I love to get out on the road whenever I can on two wheels.
Not in Lycra you understand.
I prefer an engine to propel me a long the lanes.
A couple of minutes after leaving my driveway I am deep into the country side escaping from the melee that is everyday life.
I instantly feel connected to the environment. I can see it, feel it, smell it, and hear it. Sometimes I can ever taste it! Wild garlic in the hedgerows.
This is unlike when I am safely concealed away in my air-conditioned car listening to music.
The car definitely feels akin to a corporate office. I am safely locked away feeling invincible.
For me riding my bike runs a close parallel with getting out of the office and spending time in the work, at the front line or with customers understanding how things are really ticking for them. I get a similar feeling of connection and understanding as I do when I am out riding my bike.
How sad it is that so many of the leaders that I have worked with over the last year or so lack that connection.
Don’t get me wrong some of them would love to spend more time out on the patch, but the schedule of commitments does not appear to allow them.
They have ‘more important stuff’ to deal with in their day to day corporate lives.
Many more would run as fast as they could in the opposite direction to get away from the prospect of having to get out of the bubble.
How can leaders be effective in their role if they are so disconnected from the reality of organisational life?
I heard one executive mention that he stayed connected by walking through the building everyday on his way to and from the underground car park.
Hardly connection, but it is better than the chap that used to use the lift and time his walk in to work to avoid as many people as possible for fear of having to make conversation.
I hear others say that they are there to set the direction, and that they have measures in place to tell them what progress is being made. They don’t need to get out to see as the numbers do it for them!
People report on their numbers once a month or once a quarter and at those periodic meetings held to discuss remedial action to achieve missed targets.
Now this is where I start to have an issue with the belief that this type of intervention delivers effective leadership.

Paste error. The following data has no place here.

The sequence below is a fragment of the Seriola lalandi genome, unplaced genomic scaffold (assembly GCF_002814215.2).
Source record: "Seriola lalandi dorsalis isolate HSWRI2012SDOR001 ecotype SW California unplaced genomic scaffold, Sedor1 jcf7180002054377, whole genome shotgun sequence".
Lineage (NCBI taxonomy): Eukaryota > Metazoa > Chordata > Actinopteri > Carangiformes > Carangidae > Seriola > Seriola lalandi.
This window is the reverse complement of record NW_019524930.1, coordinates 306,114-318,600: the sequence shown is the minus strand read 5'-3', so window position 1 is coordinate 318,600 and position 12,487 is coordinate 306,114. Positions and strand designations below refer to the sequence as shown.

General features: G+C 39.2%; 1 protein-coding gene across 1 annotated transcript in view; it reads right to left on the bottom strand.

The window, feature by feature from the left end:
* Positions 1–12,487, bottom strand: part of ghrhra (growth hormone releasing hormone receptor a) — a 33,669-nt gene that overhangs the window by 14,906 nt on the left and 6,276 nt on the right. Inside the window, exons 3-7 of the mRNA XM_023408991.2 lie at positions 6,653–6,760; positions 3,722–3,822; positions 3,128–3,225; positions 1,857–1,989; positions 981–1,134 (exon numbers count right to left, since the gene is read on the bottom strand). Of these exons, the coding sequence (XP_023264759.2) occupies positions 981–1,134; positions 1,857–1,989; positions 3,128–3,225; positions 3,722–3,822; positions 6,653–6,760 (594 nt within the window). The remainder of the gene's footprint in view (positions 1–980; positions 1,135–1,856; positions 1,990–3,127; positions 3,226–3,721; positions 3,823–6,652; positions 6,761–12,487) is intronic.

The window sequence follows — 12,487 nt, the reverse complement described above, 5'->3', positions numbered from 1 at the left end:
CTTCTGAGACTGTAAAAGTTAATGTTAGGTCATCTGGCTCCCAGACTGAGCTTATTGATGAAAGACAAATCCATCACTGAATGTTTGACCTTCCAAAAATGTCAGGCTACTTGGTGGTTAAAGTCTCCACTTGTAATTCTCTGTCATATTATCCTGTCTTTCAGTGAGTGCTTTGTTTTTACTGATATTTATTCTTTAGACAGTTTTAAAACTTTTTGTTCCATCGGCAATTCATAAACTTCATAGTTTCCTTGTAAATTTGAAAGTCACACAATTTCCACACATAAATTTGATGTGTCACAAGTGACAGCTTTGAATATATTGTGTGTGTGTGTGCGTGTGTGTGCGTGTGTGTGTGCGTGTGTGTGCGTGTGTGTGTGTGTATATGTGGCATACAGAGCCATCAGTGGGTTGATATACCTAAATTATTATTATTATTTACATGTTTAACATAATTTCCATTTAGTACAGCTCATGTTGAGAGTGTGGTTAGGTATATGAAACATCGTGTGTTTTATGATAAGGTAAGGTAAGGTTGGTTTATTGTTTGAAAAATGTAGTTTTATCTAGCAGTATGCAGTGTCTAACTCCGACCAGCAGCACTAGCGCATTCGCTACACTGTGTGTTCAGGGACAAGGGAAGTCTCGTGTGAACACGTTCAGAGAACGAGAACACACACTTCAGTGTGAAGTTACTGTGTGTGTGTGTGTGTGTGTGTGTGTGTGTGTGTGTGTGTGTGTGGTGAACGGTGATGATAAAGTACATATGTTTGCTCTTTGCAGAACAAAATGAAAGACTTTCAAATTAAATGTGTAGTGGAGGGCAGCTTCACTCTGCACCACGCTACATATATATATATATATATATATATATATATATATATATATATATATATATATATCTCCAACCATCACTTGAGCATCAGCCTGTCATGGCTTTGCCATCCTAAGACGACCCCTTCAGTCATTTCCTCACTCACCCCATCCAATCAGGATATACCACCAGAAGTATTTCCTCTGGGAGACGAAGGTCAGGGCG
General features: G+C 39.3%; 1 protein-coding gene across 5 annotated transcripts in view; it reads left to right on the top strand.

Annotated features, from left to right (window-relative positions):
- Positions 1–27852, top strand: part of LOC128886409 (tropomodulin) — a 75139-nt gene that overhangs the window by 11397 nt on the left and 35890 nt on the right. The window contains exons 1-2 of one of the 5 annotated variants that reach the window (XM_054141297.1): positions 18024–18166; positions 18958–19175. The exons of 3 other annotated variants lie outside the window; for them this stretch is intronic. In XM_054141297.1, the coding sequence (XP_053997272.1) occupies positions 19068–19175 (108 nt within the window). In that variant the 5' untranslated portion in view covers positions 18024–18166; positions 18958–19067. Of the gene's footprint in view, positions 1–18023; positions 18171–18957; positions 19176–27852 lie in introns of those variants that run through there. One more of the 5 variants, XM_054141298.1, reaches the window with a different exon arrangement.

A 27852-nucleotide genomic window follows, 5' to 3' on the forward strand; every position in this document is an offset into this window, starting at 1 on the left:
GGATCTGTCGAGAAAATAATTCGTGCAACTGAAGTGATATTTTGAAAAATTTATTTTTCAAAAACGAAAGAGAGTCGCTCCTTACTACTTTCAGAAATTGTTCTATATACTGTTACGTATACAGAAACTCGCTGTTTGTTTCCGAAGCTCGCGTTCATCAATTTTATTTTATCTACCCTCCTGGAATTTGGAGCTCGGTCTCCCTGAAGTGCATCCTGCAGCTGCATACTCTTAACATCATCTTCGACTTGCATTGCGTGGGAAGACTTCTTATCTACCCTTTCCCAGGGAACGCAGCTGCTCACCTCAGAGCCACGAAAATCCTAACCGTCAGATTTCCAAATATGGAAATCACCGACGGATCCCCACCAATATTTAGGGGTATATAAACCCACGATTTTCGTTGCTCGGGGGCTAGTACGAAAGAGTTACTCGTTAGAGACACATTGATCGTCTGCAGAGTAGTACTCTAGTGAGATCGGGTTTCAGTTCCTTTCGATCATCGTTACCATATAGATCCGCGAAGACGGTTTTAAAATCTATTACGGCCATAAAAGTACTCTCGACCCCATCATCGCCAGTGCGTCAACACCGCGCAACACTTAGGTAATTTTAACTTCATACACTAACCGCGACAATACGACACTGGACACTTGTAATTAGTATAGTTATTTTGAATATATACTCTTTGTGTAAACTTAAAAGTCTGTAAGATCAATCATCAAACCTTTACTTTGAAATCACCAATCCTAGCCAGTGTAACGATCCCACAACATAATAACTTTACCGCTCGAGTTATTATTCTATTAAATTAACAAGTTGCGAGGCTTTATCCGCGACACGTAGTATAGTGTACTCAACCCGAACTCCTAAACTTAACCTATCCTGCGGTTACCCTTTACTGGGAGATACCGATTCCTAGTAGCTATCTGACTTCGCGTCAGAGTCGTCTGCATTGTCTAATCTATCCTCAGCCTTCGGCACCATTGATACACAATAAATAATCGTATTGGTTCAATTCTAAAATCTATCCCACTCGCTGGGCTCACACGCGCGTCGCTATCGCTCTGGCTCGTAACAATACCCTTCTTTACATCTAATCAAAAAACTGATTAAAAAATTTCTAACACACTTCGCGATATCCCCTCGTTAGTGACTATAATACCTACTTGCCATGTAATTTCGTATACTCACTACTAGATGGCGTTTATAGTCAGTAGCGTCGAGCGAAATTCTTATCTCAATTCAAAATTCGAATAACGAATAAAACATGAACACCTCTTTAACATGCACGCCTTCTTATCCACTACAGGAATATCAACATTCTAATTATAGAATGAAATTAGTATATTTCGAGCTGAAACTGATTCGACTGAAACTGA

Let me explain by referring back to my ride out.
Now my preparation normally starts with a look at the weather, and an assessment of the clothing that I will need to wear to fit the conditions.
I have to decide how long I am intending to be out for and therefore how far I might travel, and in what direction I might go.
A quick check over of the pressures and levels, and instruments on the bike gives me the basic preparation to start my ride out.
At this point my focus switches entirely to the task in hand.
Riding a bike requires full attention. ‘Man and machine’ have to become connected.
Feedback is constant and minor adjustments are critical at every moment of the journey
My overall direction may remain firm, but the means by which I achieve that goal is subject to every twist and turn along the way. Weather conditions, road conditions, vehicular traffic, pedestrians, animals all play their part.
So too does my own state. How am I feeling, not only physically – too hot or too cold, but mentally – alert or tired, in the groove or unsettled.
Am I feeling that connection with the bike – man and machine as one?
It makes such a difference when you are on top of your game.
My focus remains absolute on scanning the environment for minor changes in conditions, or with the bike or indeed with my own capability.
The aim is to get to my destination as smoothly and safely as possible taking in the environment as I go. It’s exhilarating.
After a while I pull over for a quick rest and refresh. I change my focus of attention, I reflect upon the journey so far.
What I have learned, what happened unexpectedly along the way? I share stories with other motorcyclists. We share knowledge, and experiences.
And then I am off again having adjusted my direction and pace according to the circumstances.
I reach my destination.
In my experience leadership is much more effective when it fits more closely to the action learning model that mirrors my ride out.
Organisations are dynamic living entities. Surely to be effective leaders need to stay actively engaged with the key stakeholders and operations in the business to ensure that everything is on track and going smoothly. You cannot do that from an air conditioned remote space.
If you are relying upon remote feedback from reports and data that is not real time, and you are not seeing first hand what is happening in reality then in my experience you are not doing your job as effectively as you might.
Yes you may be making target based upon a distant prediction in a plan, but in practice how many of us make the numbers up to get a green in a RAG report. Honestly, I have!
Resolve to make time and reconnect with your organisation, ‘smell the garlic in the hedgerow’ and find out what and how you can make a real difference as a leader.
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